Chickens: The Perfect Permaculture Partners
by Manda H
Published on August 8, 2023
Chickens are a great addition to any permaculture-minded homestead. They have several benefits that they provide and only require a few minutes of attention each day. When I let my chickens out of their coop for the day they quickly make their way to areas that they deem to be worthy of their attention.
Permaculture in homesteading is built upon the principle of maximizing biodiversity while bringing together nature, animals, and humans into a place of living and working together in harmony. It is the opposite of modern-day farming, which tends to focus on monocultures such as having an 80-acre field, all of the same crop. By having a biodiverse homestead the pests have a harder time decimating crops. The healthier everything is, the stronger it is. Diseases often surface in areas where plants are weak. While using chickens as part of your permaculture plan, you are also saving on chicken feed, which then also provides you with eggs. You reduce pest damage to your crops and minimize your need for purchased fertilizer. The graphic here shares the 12 principles of permaculture.
Maximizing Biodiversity with Chickens
So how does a chicken play a role in permaculture? They are a great defense against various insects and pests. They like to scratch around, where they can consume large numbers of grubs, beetles, and more. If you have large livestock around, they will go through the manure piles to clean up which disrupts the life cycles of insects and parasites, helping to reduce the amount of parasites or insects, such as Black Flies. They will also chase down those grasshoppers who otherwise want to feast upon your gardens.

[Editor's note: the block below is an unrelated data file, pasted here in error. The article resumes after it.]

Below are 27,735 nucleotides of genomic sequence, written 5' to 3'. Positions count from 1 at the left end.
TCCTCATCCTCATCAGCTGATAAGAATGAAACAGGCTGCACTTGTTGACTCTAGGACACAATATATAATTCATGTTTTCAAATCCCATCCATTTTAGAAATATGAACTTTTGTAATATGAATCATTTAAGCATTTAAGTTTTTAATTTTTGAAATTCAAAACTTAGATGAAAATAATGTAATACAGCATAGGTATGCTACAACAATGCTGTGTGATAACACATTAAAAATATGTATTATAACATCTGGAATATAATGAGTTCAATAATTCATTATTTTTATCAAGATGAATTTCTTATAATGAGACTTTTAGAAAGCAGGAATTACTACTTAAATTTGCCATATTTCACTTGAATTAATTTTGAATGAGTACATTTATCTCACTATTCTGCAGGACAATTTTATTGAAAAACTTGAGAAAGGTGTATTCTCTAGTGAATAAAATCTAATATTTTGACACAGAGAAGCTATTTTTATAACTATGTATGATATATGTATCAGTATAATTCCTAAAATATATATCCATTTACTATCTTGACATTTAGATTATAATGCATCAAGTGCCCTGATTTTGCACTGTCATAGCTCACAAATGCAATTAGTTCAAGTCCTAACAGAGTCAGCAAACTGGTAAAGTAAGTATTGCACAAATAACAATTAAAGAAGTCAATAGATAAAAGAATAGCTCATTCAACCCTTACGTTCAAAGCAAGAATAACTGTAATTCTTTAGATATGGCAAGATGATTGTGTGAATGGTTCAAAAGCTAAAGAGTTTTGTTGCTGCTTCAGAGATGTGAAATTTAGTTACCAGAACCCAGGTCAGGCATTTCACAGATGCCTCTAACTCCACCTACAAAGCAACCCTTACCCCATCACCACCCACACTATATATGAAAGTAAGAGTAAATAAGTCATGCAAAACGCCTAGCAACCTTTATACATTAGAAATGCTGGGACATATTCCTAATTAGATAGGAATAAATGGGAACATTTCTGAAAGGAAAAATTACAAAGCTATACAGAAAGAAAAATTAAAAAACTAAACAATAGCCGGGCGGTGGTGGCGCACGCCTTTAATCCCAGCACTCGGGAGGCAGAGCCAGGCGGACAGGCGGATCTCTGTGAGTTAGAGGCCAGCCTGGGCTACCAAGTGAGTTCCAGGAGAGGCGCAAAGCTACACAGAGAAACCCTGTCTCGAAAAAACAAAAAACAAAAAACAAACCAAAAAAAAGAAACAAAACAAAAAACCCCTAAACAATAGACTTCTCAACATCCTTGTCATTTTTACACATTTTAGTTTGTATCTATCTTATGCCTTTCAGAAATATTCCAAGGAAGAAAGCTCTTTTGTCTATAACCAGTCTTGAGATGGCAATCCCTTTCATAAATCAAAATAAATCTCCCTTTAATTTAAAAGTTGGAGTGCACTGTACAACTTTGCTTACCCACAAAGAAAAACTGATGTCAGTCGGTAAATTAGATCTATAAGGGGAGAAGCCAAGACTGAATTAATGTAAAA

Chickens are literally walking fertilizing machines as they drop their nitrogen-filled manure throughout your property. They turn over your mulch piles for you and create delicious eggs for you. They are free labor to work up your compost piles for you as they literally shred up your leaves, one scratch at a time. All they need from you is a good source of freshwater, protection from predators, and proper nutrition.
Integrating Chickens in Your Garden
A few things to consider when adding chickens to your garden. Fences will be your friend. Chickens tend to be attracted to areas that you do not necessarily want nor need them. If you have ever had your chicken staring at you through the sliding glass door you know that they crave to be around their humans. Fences will direct them to pooping out under the large apple tree instead of on your sidewalk. Fencing can also help keep chickens out of areas such as your garden or raspberries. Chickens can and will enjoy your Roma tomatoes and Blueberries. Chunnels, that is, Chicken Tunnels can provide closer access to your garden without risk to your plants. Want to know what a Chunnel is? Check out our Blog about how to Build a Chicken Tunnel
To keep damage to a minimum, another method is to limit the amount of time they spend free ranging. I personally only let my girls out about 3 hours before dusk. This gives them a chance to get their bugs, scratch around and enjoy weed seeds as they fertilize the ground but they are not out so long that they leave behind any eroded areas from over scratching. Chickens will naturally return to their coop at night as they will want to get back to their roosts. All you need to do is shut their door to tuck them safely into their coop.
Another great option is to use rotational access. By using a solar-powered electric netting fence you can provide access to certain areas to maximize your little chicken’s workflow. The netting provides protection from predators while restricting where your hens can go. Want to learn more about using Electric netting for moving your chickens around? Check out Rotational Grazing Using Electric Poultry Fence.
In conclusion, integrating chickens into your permaculture homestead offers multiple benefits. Embrace the synergy of nature, animals, and humans for harmonious coexistence, optimizing their positive impact through smart strategies like fencing and rotational access.
Not sure which breeds work best for Free Ranging? Check out our Blog Best Chicken Breeds for Foraging & Free Ranging.
Want to learn more about the benefits of allowing your hens to free Range? Learn more here at our Benefits of Free Ranging Your Chickens.
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